World Rugby

State Of The Nation: Where England Sits After Round 2 Of The Six Nations

State Of The Nation: Where England Sits After Round 2 Of The Six Nations

Steve Borthwick's England team is sitting with two wins from two outings in the 2024 Guinness Six Nation. Here's how the team looks at the break week.

Feb 16, 2024
State Of The Nation: Where England Sits After Round 2 Of The Six Nations

England is one of only two teams left in the Six Nations that remain unbeaten, and yet, the public perception of the team couldn’t be more different from counterpart, Ireland. 

While the men in green are rightly touted as the favorites to secure a second successive Grand Slam title, England is viewed with a lot more caution.

After all, they’ve beaten Italy - a nation they’ve never lost to in a test match - and Wales, which is in the midst of a rebuild and has the youngest and most inexperienced squad in the competition. 

Despite the shortcomings of both these oppositions, England struggled to dominate either encounter, winning both by an aggregate score of five points.

So what have we learned from England so far?

It’s clear head coach Steve Borthwick is trying to reimagine the team in the wake of the World Cup, and the high-profile departures of talismans such as Owen Farrell, Ben Youngs and Courtney Lawes, have made that job all the more challenging.

The hole those characters have left is substantial, and the job at hand is to plug those gaps with players who have the staying power through to the next World Cup cycle, which is not easy.

One of the main areas that needs consolidation is the front row. 

With veterans Joe Marler and Dan Cole still clocking minutes, there remains a lack of talent coming through the ranks to replace them. The Bath duo Will Stuart and Ben Obano have looked stable when given the chance, but neither have shone to the point where they’re a shoo-in for the future of the English scrum. 

Of the two, Stuart is the more impressive ball-carrier, though his impact in the contact zone is still limited. 

The absence of big carriers has been a prevalent issue for the English pack, with Ben Earl standing alone as the only player getting consistent go-forward in the midfield. Such a lack of physical edge is an issue, but Borthwick will be aided by the return of George Martin and Manu Tuilagi, who have recovered from injuries to return to the squad ahead of Scotland next weekend.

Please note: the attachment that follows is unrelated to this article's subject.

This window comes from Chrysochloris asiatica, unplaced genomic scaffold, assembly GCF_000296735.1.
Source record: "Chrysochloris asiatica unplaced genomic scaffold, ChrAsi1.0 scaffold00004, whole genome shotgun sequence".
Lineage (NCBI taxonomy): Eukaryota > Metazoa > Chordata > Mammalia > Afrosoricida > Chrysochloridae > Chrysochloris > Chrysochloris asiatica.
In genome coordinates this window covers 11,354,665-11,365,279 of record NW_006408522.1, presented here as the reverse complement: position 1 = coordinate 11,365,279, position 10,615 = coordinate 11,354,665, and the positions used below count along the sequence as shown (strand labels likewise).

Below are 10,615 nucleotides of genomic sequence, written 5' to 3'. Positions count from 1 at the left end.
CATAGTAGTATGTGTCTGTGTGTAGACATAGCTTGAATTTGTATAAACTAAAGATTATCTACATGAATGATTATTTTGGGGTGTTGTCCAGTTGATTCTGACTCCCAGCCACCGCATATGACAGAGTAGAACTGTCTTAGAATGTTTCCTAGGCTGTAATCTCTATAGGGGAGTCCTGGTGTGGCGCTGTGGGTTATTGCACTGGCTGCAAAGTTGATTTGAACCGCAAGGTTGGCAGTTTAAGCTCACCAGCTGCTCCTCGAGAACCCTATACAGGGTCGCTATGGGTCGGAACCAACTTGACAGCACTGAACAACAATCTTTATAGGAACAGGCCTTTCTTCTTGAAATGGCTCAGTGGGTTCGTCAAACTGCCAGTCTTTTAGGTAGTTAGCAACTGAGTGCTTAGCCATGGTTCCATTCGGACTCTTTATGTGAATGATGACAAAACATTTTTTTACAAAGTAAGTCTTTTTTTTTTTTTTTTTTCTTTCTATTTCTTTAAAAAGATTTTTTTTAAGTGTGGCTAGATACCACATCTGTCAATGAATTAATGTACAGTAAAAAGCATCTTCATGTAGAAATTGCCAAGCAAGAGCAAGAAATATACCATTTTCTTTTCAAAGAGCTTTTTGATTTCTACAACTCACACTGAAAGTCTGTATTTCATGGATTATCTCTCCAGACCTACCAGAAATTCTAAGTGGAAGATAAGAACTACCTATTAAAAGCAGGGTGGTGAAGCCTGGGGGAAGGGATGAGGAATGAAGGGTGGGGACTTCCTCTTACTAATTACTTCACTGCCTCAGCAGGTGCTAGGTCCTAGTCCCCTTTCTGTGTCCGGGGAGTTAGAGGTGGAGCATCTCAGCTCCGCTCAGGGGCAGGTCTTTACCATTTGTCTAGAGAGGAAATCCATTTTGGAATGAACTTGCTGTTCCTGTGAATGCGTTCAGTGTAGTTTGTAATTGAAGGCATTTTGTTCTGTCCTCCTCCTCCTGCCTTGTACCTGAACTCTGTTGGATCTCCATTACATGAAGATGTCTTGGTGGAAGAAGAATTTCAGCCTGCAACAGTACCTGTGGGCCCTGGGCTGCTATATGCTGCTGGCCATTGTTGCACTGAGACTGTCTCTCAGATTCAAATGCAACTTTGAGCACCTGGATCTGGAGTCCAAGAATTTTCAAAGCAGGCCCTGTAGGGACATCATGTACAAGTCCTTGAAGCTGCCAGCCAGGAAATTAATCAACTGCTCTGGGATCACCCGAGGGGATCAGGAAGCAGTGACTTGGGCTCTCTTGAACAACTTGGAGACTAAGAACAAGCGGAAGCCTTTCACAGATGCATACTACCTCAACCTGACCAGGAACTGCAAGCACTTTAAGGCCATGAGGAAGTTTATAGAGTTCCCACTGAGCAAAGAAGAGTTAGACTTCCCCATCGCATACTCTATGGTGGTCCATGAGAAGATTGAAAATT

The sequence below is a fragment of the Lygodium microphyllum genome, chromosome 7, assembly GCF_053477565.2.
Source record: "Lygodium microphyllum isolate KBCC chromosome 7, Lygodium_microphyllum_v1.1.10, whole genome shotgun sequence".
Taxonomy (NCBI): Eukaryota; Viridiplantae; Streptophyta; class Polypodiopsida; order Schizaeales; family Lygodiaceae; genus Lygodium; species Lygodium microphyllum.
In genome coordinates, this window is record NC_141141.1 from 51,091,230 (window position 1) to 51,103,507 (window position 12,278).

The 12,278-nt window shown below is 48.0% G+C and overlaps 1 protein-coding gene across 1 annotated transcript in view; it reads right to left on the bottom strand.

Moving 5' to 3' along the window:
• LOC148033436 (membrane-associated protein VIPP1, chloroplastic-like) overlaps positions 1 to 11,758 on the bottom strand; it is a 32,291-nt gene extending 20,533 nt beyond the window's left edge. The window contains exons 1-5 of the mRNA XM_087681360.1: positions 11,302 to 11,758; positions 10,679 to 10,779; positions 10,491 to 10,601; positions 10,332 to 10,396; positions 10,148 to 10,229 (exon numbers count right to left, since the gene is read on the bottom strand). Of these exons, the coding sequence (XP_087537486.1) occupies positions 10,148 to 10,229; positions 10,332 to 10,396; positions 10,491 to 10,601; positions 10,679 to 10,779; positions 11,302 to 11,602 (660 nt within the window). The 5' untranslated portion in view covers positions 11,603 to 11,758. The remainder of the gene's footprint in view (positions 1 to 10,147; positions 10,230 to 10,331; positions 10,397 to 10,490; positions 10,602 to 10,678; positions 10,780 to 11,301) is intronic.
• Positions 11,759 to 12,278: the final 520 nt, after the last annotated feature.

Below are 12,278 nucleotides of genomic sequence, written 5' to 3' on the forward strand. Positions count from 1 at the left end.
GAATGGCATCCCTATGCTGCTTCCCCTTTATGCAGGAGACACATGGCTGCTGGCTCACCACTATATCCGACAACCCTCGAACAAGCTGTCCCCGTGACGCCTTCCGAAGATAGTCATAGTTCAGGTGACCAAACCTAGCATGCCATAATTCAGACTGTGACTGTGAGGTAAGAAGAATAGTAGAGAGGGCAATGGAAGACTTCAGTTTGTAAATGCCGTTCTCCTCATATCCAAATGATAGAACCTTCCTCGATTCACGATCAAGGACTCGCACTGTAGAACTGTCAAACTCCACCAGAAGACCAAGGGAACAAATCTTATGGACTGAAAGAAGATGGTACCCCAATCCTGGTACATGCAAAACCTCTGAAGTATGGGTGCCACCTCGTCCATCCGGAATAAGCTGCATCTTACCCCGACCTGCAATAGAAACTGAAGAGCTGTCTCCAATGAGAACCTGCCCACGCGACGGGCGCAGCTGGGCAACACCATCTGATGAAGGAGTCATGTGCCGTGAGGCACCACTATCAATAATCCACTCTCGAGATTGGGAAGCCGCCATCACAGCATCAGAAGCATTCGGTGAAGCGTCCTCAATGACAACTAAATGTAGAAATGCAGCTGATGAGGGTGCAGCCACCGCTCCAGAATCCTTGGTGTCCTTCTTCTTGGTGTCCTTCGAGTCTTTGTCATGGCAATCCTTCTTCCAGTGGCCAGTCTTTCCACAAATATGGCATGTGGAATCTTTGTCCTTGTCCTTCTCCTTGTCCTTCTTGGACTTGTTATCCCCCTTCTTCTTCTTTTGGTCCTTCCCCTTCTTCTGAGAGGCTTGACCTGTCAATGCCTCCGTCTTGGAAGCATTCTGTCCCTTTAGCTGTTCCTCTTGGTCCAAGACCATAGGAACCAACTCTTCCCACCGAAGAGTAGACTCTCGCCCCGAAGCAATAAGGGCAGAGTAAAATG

The continued absence of Ollie Lawrence is a stinging blow, but with Tuilagi back in the fray, England has a big ball-carrying option at 12 who genuinely can puncture opposing defenses.

While Fraser Dingwall has struggled to make a dent in both defense and attack, Tuilagi would offer an added dimension in both. 

And, crucially, he could provide the answer to the growing pains in England’s high-line in defense and its lack of creativity in attack. 

Since joining the England coaching set-up in the autumn, new defensive coach Felix Jones has implemented his trademark high-press approach to defensive work, forcing his players to fly up in almost every defensive set. 

It’s a high-risk strategy that sometimes leads to mistakes, but it’s also quickly brought about results, specifically in Round 2, when Wales was pushed backward after over 20 phases in the final minutes of the match.

Adding Tuilagi into the mix will give the backline rush even more bite, as seeing the advancing Sale Sharks center likely is to fluster even the most poised center.

Then, there’s England’s attack or lack thereof. 

For a time now, under Borthwick, the men in white have looked rather one-dimensional with the ball in hand, relying heavily on kicking during the World Cup. 

Ball retention has exponentially increased in this Six Nations, but attacking structures still look blurry and unaccomplished, with moves falling flat due to dropped balls and mistimed runs. 

Add Tuilagi into the mix, and George Ford instantly has a viable crash ball option who can suck in defenders. Unlike Dingwall, Tuilagi offers a serious decoy line, which in turn makes it easier to pull the ball back and spread possession out wide. 

That will be crucial when England faces the more expansive sides left in the tournament - France, Ireland and Scotland. Relying upon a defensive rush alone will not be enough - England must get its set plays working if they're to challenge for the Six Nations title. 

However, while England still is a work in progress, there are plenty of positives: they’re second in the Six Nations, remain unbeaten, have big ball carriers returning and have a new defensive structure that's working. 

If Borthwick can fix the attacking woes and get the backs humming, England could go from winning ugly to winning well.